What does a ‘fixed’ housing system look like?
Dr Chris Foye gives an overview of the recent CaCHE seminar where we brought together a group of policymakers and practitioners and asked them to consider what their vision of a ‘fixed’ housing system looks like.
Although there is a consensus that the UK housing system is broken there is no agreement on what a ‘fixed’ housing system would look like and how we would get there.
In the prioritisation exercise that we undertook last summer, this issue kept on cropping up. Across the UK stakeholders felt that there was no clear consensus on what constituted a ‘fixed’ housing system.
In one sense, this was unsurprising. As David Clapham and I argued in the ‘Evaluating Housing Outcomes’ project, housing policy and practice is centred upon a number of faultlines where the values of different social groups conflict, the most important relating to house prices and rents: home-owners, landlords and rentier capital generally wanting them to rise, renters and productive capital more inclined to want them to fall. With these faultlines, it is extremely difficult, and probably impossible, for a society to unanimously agree upon a single unified housing vision.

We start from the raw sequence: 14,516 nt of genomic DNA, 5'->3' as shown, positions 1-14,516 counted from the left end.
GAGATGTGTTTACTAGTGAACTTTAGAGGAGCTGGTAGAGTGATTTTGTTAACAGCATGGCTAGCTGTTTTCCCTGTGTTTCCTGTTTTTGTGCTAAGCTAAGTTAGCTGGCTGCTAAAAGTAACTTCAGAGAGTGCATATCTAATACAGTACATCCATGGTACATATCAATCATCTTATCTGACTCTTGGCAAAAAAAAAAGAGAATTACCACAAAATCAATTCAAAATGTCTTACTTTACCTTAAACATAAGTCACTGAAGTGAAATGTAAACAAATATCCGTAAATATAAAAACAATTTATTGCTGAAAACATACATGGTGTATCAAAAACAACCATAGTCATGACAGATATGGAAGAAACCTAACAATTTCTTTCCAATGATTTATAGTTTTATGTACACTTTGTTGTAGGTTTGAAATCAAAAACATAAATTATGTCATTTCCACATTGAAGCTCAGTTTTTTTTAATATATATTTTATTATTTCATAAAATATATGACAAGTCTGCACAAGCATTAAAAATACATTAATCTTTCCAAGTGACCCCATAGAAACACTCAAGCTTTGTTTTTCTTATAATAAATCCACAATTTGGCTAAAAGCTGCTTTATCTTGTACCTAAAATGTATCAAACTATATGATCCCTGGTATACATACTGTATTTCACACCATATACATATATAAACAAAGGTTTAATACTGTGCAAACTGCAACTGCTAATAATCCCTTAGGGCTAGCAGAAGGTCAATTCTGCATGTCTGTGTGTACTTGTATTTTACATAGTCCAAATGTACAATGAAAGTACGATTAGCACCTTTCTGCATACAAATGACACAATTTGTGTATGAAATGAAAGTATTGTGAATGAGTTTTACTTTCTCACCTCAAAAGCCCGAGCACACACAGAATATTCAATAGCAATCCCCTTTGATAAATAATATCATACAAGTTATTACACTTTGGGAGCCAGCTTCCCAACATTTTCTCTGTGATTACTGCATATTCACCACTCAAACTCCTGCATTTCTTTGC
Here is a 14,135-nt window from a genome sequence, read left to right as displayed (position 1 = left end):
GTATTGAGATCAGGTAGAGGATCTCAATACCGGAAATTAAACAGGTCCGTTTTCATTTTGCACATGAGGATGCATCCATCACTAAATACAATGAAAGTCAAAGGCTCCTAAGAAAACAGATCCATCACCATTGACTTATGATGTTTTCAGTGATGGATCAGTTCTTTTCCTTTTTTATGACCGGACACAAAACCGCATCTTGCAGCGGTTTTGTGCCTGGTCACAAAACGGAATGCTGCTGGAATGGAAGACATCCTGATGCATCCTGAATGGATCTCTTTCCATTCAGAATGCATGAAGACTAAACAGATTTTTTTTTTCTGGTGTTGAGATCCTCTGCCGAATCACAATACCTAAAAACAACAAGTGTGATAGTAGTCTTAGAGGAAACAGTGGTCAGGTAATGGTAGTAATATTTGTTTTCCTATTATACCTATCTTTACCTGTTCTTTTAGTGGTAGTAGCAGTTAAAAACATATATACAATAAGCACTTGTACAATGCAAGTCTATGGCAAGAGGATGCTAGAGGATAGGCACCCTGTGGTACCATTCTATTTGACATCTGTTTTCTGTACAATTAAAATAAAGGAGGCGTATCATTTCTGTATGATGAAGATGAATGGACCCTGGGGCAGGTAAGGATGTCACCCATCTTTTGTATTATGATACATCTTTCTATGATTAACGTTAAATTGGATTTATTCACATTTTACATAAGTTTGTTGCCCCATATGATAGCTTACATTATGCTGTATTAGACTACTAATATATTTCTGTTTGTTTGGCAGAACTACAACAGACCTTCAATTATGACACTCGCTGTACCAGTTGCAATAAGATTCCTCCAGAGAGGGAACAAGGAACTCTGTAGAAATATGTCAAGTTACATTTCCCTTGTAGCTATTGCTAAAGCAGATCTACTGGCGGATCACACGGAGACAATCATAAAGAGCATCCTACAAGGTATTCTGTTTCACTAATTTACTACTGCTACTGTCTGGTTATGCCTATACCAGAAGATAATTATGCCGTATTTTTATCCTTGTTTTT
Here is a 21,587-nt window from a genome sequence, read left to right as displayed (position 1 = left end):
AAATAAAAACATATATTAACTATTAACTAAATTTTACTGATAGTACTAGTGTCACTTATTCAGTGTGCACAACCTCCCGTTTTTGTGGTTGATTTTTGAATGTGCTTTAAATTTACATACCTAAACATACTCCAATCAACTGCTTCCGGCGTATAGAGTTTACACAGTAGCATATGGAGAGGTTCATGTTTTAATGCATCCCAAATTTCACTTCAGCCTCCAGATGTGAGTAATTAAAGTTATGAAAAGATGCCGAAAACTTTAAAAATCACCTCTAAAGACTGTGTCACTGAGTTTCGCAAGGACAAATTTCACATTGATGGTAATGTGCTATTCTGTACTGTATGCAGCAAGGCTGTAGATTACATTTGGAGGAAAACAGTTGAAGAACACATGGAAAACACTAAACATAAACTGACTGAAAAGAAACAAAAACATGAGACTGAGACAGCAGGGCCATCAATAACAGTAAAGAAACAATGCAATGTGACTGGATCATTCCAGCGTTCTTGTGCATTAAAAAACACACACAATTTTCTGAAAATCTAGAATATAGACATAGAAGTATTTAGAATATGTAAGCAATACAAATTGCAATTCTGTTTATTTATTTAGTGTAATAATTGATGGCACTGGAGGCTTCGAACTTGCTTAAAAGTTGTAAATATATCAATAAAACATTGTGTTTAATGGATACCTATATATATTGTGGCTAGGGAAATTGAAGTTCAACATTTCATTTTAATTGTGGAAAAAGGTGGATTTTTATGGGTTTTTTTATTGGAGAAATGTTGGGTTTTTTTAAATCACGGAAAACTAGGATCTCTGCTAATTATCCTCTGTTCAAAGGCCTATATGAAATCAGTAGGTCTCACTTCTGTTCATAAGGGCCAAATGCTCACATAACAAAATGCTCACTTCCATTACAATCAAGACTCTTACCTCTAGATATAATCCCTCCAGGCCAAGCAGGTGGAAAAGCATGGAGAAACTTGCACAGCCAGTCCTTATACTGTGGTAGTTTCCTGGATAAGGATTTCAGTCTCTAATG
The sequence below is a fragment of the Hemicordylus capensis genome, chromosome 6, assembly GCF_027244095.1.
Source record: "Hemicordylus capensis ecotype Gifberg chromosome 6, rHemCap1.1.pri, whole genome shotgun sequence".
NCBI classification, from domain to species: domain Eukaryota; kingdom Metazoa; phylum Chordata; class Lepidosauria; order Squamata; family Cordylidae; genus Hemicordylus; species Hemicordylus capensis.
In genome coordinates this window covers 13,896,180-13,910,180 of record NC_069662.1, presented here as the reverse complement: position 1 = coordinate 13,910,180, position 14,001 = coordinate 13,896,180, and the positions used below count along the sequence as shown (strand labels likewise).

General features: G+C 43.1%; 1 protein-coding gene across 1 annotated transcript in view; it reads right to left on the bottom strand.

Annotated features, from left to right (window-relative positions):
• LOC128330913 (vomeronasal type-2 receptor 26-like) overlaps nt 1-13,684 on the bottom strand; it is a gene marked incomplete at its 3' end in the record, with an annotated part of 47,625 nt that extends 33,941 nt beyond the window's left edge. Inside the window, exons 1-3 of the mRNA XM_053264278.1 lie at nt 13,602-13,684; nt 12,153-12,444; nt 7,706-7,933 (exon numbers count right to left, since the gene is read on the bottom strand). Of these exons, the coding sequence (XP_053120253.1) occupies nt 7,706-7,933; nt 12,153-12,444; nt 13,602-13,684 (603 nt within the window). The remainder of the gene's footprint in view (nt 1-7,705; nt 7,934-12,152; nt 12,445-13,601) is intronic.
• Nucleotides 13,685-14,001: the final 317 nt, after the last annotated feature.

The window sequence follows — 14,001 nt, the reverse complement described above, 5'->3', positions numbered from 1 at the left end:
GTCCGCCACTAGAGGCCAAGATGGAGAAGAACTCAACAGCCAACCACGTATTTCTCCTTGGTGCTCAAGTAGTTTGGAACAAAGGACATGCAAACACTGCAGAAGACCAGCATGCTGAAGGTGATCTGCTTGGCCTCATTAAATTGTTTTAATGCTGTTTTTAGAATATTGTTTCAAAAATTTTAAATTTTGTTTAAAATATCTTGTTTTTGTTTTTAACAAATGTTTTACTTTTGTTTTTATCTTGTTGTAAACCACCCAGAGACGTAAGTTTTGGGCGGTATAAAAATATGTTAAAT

All too often, however, the values and value-conflicts which underpin the housing system are plastered over, dealt with implicitly rather than explicitly (Allmendinger and Haughton, 2012). House price ‘growth’ is portrayed as an unambiguously good thing with all winners and no losers (Munro, 2018). Land value capture is portrayed as a technical problem, rather than an ethical issue about how much of the betterment value uplift should go to the landowner versus the ‘wider community’ (Clapham and Foye, 2019).
In this workshop, we wanted to go back to first principles. Through deliberating…